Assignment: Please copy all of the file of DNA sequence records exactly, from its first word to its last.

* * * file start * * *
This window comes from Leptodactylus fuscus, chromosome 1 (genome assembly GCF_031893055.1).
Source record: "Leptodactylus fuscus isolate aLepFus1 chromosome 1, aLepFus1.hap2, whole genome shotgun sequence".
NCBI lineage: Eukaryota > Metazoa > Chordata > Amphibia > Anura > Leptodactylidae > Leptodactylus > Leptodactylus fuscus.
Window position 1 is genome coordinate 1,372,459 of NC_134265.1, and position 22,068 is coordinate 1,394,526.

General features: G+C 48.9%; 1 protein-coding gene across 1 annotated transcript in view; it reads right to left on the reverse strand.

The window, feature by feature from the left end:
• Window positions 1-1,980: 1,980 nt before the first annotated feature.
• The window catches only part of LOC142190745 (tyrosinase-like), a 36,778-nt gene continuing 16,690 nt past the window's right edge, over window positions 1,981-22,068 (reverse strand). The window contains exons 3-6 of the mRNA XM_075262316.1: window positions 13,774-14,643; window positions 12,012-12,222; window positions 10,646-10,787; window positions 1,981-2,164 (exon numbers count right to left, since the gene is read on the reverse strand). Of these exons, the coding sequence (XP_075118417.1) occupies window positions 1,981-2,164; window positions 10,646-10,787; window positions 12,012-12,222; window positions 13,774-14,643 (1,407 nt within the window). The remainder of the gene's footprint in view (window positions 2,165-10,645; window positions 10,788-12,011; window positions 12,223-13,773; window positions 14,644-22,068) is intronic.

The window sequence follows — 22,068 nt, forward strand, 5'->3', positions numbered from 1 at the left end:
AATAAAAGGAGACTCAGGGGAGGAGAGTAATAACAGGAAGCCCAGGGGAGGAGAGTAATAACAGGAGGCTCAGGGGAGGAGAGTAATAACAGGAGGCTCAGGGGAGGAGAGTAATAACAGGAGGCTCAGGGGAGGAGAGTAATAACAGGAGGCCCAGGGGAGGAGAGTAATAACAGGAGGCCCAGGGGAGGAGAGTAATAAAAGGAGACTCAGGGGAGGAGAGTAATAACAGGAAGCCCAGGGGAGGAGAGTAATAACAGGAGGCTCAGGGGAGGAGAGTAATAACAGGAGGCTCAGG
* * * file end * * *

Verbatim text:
This window comes from Leptodactylus fuscus, chromosome 1 (genome assembly GCF_031893055.1).
Source record: "Leptodactylus fuscus isolate aLepFus1 chromosome 1, aLepFus1.hap2, whole genome shotgun sequence".
NCBI lineage: Eukaryota > Metazoa > Chordata > Amphibia > Anura > Leptodactylidae > Leptodactylus > Leptodactylus fuscus.
Window position 1 is genome coordinate 1,372,459 of NC_134265.1, and position 22,068 is coordinate 1,394,526.

General features: G+C 48.9%; 1 protein-coding gene across 1 annotated transcript in view; it reads right to left on the reverse strand.

The window, feature by feature from the left end:
• Window positions 1-1,980: 1,980 nt before the first annotated feature.
• The window catches only part of LOC142190745 (tyrosinase-like), a 36,778-nt gene continuing 16,690 nt past the window's right edge, over window positions 1,981-22,068 (reverse strand). The window contains exons 3-6 of the mRNA XM_075262316.1: window positions 13,774-14,643; window positions 12,012-12,222; window positions 10,646-10,787; window positions 1,981-2,164 (exon numbers count right to left, since the gene is read on the reverse strand). Of these exons, the coding sequence (XP_075118417.1) occupies window positions 1,981-2,164; window positions 10,646-10,787; window positions 12,012-12,222; window positions 13,774-14,643 (1,407 nt within the window). The remainder of the gene's footprint in view (window positions 2,165-10,645; window positions 10,788-12,011; window positions 12,223-13,773; window positions 14,644-22,068) is intronic.

The window sequence follows — 22,068 nt, forward strand, 5'->3', positions numbered from 1 at the left end:
AATAAAAGGAGACTCAGGGGAGGAGAGTAATAACAGGAAGCCCAGGGGAGGAGAGTAATAACAGGAGGCTCAGGGGAGGAGAGTAATAACAGGAGGCTCAGGGGAGGAGAGTAATAACAGGAGGCTCAGGGGAGGAGAGTAATAACAGGAGGCCCAGGGGAGGAGAGTAATAACAGGAGGCCCAGGGGAGGAGAGTAATAAAAGGAGACTCAGGGGAGGAGAGTAATAACAGGAAGCCCAGGGGAGGAGAGTAATAACAGGAGGCTCAGGGGAGGAGAGTAATAACAGGAGGCTCAGG